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Gordon Ramsey’s Kitchen Nightmares in your dental practice

5 June 2015

Gordon Ramsey’s Kitchen Nightmares in your dental practice

Chris Barrow, from 7 Connections, is giving the key note introductory lecture at Clinical Innovations 2015. Ahead of the conference, Healthcare Learning Chief Executive Mash Seriki caught up with Chris, where they talked about innovations for the future and bringing things to a better place, and had a lot of fun doing so.

Mash: Do you know what Clinical Innovations is?

Chris: I haven’t got a clue!

Mash: You haven’t got a clue? Clinical Innovations is actually, I think, the best dentistry show that there is. A real boutique one, around 400 people, lots of innovative stuff. You’re going to be talking at it, I think. Are you going to talk at it?

Chris: I am! I’m going to do a key note open session. I’ll be the first speaker on the Friday morning.

Mash: You’re going to open the big show?

Chris: Oh yeah, open the big show!

Mash: Thank you.

Chris: You’re welcome. Looking forward to it!

Mash: We’ve been looking for a big name, and we’re still looking [Both laugh].

Chris: The other thing I’m going to do is I’m going to do another concurrent session in the afternoon. You know a breakout session; if there’s anybody that enjoys the first session, they might come to the second session.

Mash: And so rumour tells me that you are the guy who goes around helping practices become better practices, you help them organise their marketing, you help them organise their structure, am I on the right line?

Chris: You’re in the right place. You know, I always like to describe what I do for a living as Gordon Ramsey’s Kitchen Nightmares in your dental practice, with slightly less swearing. It’s 22 years this year that I’ve been going in to dental practices and with a completely free brief to say “Okay, Chris, take a look at what we’re doing in terms of our overall strategy and the direction we’re heading in and also take a look at, tactically, day-to-day inside the practice. If we’ve got a leaky ship, tell us where the leaks are. Tell us what we can do fix the leaks and tell us how we can move forward.”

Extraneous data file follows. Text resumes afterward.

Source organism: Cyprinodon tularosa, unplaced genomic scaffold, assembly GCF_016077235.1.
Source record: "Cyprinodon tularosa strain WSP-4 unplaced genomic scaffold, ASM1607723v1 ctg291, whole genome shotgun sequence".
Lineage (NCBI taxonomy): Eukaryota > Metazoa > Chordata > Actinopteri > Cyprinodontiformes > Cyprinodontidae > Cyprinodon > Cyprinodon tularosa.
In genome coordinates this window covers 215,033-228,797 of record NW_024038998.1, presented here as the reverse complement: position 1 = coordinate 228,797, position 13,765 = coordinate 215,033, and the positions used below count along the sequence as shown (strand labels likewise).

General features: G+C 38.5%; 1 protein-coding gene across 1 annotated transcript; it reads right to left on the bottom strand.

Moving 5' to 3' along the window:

Mash: I know that our team is so pleased that you’re coming. I know that they’ve tried very hard to get you. I think one of the team was like “You’re a bit like a slippery eel to pin down” because you’re all over the place. You’re easy to find on social media though, it’s easier than finding you in person. So this is an honour that you’re sitting here with me and I’m not just reading a tweet that you have tweeted [Chris laughs] and, also, I’m not a twit because somebody said that “If you follow someone on twitter, you must be a twit” but I’m not one of your twits. But I can see your twittering… so it’s really cool that you’re here.

I’m so pleased that you’re opening our show. I know the team are delighted that you are one of the guys on this programme because I’ve sort of known you from afar and one of the things that I know about you is that you drag things to a better place. And our Clinical Innovations programme is about taking things to a better place. Everyone on this programme, who is contributing, exhibiting, attending and organising is all about dragging things to a better place.  I know that’s going to be great. Really looking forward to it!

Chris: Just to say something about the Key Note. I was thinking very, very carefully. Well you know you’ve got a Clinical Innovations Conference, and you’ve been asked to open it so what the hell are you going to talk about? So I decided, actually, that what I wanted to do was to take a look into the future, so I’ve set myself a challenge. And the challenge is to be able to give a presentation on what I believe dentistry will look like as a profession, and as a business, in the year 2025. We’re going to go 10 years into the future. We’re going to share possibly some scary news, possibly some bad news but once we’ve got that out of the way we’re going to share some good news. My belief system says there’s good and bad in that there’s good and bad in all things.

So what I want to do is I want to focus on why we can be excited about the next 10 years, and where it’s heading. Why can I say that if I have a career in dentistry which has got a time horizon 10 years and beyond that it’s worth showing up? There’s something worth turning up for. And, because I’ve had this in my mind for a few months now since we first started speaking about this, I’ve been looking. I’ve been looking around the UK, but I’ve also been looking around the world and I’ve been asking myself the question “Where is the innovation? What does it look like? What messages are the innovators giving out right now? And if we could paint a picture of what the profession and the business will look like 10 years from now, what would it look like?” So that’s my challenge for that first session. And to get everyone coming out of that first session, thinking “Holy crap, I want to be there in the next 10 years because this looks like the best place to go.”

Mash: Fantastic! Do you know what else I wanted to say about it is when you deliver some of that knowledge, you may share that in our MBA perhaps?

Chris: Yep.

Mash: But we won’t tell anybody about that yet. It’s a secret.

Chris [gestures to big sign for MBA in Healthcare, makes shushing motion]

Mash: It’s a big secret, actually. We’re looking forward to that.

Chris: [gesturing to sign for MBA], It’s so big a secret it’s about six foot high

Mash: Well, excellent!

Chris: Look forward to it, Mash. See you then!

To find out more about the Clinical Innovations Conference, please click here. To find out more about the work of Chris Barrow, please click here, or find him on twitter @coachbarrow

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